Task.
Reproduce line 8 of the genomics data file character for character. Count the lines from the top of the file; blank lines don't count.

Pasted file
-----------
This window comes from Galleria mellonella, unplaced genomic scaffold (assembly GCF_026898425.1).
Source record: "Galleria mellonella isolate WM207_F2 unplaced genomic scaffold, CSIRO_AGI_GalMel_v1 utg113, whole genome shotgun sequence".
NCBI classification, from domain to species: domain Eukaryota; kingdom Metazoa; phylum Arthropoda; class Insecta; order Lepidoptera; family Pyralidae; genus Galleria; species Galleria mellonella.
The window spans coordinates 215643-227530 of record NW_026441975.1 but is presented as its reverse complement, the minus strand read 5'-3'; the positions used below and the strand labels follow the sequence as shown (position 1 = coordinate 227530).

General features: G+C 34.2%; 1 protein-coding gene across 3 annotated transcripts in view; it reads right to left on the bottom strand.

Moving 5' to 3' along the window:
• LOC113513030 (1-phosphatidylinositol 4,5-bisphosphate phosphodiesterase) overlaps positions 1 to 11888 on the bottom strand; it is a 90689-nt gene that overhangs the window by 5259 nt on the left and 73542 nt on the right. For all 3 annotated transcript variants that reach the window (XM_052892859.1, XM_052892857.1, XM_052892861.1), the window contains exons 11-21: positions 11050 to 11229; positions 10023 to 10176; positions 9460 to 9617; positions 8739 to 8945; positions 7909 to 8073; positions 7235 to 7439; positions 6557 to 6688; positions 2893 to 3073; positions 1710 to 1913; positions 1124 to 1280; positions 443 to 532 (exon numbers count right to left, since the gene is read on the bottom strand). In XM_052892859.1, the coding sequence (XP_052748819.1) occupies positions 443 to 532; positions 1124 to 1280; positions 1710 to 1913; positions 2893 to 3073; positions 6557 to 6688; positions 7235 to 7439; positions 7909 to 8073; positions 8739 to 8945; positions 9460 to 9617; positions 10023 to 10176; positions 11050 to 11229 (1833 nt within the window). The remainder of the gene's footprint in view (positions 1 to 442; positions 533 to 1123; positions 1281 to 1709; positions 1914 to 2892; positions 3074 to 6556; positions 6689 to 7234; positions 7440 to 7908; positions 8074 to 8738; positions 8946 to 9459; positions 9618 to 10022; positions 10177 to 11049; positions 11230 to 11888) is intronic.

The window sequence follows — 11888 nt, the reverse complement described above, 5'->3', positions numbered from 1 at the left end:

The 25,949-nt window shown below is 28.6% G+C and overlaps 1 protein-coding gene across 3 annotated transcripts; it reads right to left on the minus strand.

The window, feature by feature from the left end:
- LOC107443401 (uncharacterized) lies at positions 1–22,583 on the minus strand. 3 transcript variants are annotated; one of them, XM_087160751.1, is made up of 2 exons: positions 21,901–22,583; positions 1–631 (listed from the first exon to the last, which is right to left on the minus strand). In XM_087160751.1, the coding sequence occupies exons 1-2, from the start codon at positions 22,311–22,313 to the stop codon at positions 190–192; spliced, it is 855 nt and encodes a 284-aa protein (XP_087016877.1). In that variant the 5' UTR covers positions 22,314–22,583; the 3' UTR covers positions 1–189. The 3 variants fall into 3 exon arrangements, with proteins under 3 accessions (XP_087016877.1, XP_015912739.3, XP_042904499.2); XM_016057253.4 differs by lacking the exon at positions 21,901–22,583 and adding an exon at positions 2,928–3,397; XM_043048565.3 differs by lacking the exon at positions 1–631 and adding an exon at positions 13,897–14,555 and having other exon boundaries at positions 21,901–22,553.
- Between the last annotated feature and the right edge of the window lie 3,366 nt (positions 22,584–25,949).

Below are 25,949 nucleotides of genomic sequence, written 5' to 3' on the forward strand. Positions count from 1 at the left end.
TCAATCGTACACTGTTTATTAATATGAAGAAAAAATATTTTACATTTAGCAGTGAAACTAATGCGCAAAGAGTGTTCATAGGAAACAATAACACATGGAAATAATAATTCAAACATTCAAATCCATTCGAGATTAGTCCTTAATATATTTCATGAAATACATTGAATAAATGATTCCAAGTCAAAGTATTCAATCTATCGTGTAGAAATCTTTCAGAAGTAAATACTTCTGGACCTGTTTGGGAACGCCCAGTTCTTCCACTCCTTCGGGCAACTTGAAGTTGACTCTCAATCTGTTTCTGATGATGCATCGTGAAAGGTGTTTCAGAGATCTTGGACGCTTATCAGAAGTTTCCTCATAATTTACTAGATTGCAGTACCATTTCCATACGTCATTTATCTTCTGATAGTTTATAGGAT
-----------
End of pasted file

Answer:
The window sequence follows — 11888 nt, the reverse complement described above, 5'->3', positions numbered from 1 at the left end: